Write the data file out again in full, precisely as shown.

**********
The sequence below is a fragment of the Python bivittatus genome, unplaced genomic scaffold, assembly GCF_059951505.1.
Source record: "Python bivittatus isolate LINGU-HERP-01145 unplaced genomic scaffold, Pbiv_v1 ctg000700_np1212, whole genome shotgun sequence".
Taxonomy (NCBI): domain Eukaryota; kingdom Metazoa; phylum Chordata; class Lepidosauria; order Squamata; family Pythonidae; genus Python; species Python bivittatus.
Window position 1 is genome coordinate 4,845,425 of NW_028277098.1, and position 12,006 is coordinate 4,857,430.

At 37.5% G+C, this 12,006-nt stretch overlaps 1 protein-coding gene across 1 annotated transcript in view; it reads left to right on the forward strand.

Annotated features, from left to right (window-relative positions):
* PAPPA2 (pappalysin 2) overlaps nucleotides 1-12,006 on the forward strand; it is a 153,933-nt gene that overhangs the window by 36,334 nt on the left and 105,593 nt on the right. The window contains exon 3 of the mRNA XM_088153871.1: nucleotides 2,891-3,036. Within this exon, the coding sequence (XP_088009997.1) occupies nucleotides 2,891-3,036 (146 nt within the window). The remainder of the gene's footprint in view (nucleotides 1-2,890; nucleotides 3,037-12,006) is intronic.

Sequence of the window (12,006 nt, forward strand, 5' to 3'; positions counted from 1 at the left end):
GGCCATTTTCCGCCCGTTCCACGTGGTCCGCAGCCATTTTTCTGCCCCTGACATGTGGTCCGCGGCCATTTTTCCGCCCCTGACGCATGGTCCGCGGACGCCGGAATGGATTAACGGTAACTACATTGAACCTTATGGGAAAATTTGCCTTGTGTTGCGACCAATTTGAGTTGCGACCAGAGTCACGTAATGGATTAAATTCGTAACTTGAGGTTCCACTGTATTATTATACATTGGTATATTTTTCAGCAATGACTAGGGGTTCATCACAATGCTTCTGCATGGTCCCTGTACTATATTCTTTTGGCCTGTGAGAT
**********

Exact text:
The sequence below is a fragment of the Python bivittatus genome, unplaced genomic scaffold, assembly GCF_059951505.1.
Source record: "Python bivittatus isolate LINGU-HERP-01145 unplaced genomic scaffold, Pbiv_v1 ctg000700_np1212, whole genome shotgun sequence".
Taxonomy (NCBI): domain Eukaryota; kingdom Metazoa; phylum Chordata; class Lepidosauria; order Squamata; family Pythonidae; genus Python; species Python bivittatus.
Window position 1 is genome coordinate 4,845,425 of NW_028277098.1, and position 12,006 is coordinate 4,857,430.

At 37.5% G+C, this 12,006-nt stretch overlaps 1 protein-coding gene across 1 annotated transcript in view; it reads left to right on the forward strand.

Annotated features, from left to right (window-relative positions):
* PAPPA2 (pappalysin 2) overlaps nucleotides 1-12,006 on the forward strand; it is a 153,933-nt gene that overhangs the window by 36,334 nt on the left and 105,593 nt on the right. The window contains exon 3 of the mRNA XM_088153871.1: nucleotides 2,891-3,036. Within this exon, the coding sequence (XP_088009997.1) occupies nucleotides 2,891-3,036 (146 nt within the window). The remainder of the gene's footprint in view (nucleotides 1-2,890; nucleotides 3,037-12,006) is intronic.

Sequence of the window (12,006 nt, forward strand, 5' to 3'; positions counted from 1 at the left end):
GGCCATTTTCCGCCCGTTCCACGTGGTCCGCAGCCATTTTTCTGCCCCTGACATGTGGTCCGCGGCCATTTTTCCGCCCCTGACGCATGGTCCGCGGACGCCGGAATGGATTAACGGTAACTACATTGAACCTTATGGGAAAATTTGCCTTGTGTTGCGACCAATTTGAGTTGCGACCAGAGTCACGTAATGGATTAAATTCGTAACTTGAGGTTCCACTGTATTATTATACATTGGTATATTTTTCAGCAATGACTAGGGGTTCATCACAATGCTTCTGCATGGTCCCTGTACTATATTCTTTTGGCCTGTGAGAT